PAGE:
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Celery is a refreshing, crunchy treat from the garden that clears the palate with a pleasing bitterness. It's used extensively in salads and soups and is also great when juiced. Celeriac, a variety of celery that is grown for its root and well known in Europe, can be eaten raw in salads, steamed, baked, boiled, pureed or stir-fried. It adds wonderful flavor when cooked and mashed with potatoes. Celeriac may be stored in a cool, dry area of your home for several weeks.
Nutrients: vitamins A, C, E, K (high), B6, folate, riboflavin, pantothenic acid, calcium, potassium, sodium, magnesium, and manganese.
Celery requires full sun and prefers moist, well-drained soil with adequate nitrogen. Prior to planting, work in 1 inch of compost. During the growing season, side dress plants with an organic nitrogen fertilizer such as manure, fish emulsion, blood meal, etc.
Start celery seeds indoors 10-12 weeks before the last frost date. Celery seeds require light to germinate. Sow seeds on top of the soil and press lightly to settle. Sow extra seeds to account for the fact that germination is typically low for celery (50%). Seeds will sprout in 10-20 days. Thin seedlings so that mature plants are 8-14" apart. Begin to harden off celery plants once they have at least five leaves. Transplant outdoors when average night time temperatures are on average 55˚F or higher. Temperatures below this will cause celery seedlings to bolt.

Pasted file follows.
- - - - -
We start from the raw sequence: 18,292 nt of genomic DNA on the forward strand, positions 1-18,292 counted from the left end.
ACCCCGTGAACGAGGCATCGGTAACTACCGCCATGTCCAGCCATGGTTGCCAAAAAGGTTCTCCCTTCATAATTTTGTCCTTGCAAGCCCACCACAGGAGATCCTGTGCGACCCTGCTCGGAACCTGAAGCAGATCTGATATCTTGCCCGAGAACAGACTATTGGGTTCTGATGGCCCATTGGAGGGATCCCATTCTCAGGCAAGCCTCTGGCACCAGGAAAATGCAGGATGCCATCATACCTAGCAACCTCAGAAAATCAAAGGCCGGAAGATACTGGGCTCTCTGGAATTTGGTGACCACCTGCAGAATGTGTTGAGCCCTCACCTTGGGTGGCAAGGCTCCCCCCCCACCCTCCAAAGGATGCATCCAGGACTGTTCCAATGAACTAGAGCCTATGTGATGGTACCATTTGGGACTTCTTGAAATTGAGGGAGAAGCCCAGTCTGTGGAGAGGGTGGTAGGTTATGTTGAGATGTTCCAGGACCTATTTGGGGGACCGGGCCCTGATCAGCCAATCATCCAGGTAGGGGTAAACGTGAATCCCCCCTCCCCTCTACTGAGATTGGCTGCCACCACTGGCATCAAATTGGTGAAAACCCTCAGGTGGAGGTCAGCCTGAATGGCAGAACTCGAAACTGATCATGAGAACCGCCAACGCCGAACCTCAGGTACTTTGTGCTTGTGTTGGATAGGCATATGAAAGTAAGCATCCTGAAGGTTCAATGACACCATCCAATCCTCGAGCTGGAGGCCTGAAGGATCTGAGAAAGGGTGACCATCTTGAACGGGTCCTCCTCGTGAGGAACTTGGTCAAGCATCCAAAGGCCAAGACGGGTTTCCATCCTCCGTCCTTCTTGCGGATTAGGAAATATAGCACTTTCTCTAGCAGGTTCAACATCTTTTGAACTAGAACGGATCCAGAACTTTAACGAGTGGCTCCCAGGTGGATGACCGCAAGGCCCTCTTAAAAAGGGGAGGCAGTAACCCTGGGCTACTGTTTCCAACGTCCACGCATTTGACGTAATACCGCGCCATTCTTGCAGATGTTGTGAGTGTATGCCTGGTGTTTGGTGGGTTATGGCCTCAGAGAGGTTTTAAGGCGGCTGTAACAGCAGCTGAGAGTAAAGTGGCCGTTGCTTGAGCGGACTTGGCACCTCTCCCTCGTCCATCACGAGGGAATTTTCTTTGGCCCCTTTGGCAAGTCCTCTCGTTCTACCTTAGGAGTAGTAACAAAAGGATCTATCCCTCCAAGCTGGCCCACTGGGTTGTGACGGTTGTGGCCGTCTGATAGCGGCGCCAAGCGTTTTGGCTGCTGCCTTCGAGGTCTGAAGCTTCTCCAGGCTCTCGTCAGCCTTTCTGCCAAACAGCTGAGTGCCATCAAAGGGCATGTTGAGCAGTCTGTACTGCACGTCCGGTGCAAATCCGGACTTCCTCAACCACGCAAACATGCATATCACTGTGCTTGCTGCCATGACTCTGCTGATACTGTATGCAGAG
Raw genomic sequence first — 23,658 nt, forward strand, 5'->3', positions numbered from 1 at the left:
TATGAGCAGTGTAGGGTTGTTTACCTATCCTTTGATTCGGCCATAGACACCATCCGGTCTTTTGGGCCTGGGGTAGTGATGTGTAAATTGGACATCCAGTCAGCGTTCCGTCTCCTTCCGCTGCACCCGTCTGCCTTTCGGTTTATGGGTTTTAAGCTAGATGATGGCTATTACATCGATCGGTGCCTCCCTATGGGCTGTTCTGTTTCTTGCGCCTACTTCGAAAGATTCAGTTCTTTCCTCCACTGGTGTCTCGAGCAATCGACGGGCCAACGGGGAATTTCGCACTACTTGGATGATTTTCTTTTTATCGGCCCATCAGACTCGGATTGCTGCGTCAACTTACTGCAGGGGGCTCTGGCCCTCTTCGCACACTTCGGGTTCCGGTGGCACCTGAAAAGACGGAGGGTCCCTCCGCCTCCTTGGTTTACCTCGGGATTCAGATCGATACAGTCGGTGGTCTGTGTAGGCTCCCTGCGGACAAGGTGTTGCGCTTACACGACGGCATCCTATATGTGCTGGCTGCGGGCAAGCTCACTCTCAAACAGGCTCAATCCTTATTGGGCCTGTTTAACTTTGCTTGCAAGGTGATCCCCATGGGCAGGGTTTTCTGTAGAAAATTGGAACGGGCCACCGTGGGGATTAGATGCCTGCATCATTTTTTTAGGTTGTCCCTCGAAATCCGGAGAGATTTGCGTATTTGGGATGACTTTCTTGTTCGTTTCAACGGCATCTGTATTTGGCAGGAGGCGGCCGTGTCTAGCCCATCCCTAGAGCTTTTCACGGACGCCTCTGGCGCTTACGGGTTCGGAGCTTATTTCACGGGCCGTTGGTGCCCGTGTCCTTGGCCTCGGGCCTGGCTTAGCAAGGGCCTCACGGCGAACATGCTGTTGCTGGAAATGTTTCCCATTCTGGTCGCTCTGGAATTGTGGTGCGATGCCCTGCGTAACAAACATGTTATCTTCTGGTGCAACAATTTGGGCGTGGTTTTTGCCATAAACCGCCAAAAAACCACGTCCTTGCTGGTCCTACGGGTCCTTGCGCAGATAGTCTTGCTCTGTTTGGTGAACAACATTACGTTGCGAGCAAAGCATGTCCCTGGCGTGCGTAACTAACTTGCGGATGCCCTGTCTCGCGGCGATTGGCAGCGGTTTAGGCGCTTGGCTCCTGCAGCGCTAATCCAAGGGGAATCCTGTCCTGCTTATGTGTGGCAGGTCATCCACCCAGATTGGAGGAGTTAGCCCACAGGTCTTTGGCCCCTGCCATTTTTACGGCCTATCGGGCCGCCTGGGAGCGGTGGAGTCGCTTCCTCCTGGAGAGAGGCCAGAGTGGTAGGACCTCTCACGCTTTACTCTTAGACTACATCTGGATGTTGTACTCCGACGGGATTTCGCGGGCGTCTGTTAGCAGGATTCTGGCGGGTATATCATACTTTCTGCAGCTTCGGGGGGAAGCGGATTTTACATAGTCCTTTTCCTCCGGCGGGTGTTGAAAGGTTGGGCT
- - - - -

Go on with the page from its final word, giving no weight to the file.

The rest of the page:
When plants are 8-10 weeks old, they can be blanched to obtain mild, light-colored celery. Blanching prevents light from reaching plant parts, thus preventing photosynthesis from occurring. To blanch celery, gather and secure the leaves around the stalks for 1-2 weeks.
In the deep south where summers are hot and winters are mild, celery can be planted in late summer and harvested 90 days later.
Celery stalks will be ready for harvest approximately 85 days after planting. Cut stalks 1-2" from base of the plant. New stalks will likely appear making multiple harvests possible.
Celery is a biennial, meaning it flowers, sets seed and dies during its second year of growth. After harvesting stalks, allow plants to overwinter in your garden. Celery is somewhat frost hardy, but will most likely need covering to successfully overwinter. Plants will flower the following spring. Flower umbels mature at different times, so collect seeds as they dry on the plant. Store seeds in a cool, dry place. Seeds will remain viable for 4-5 years.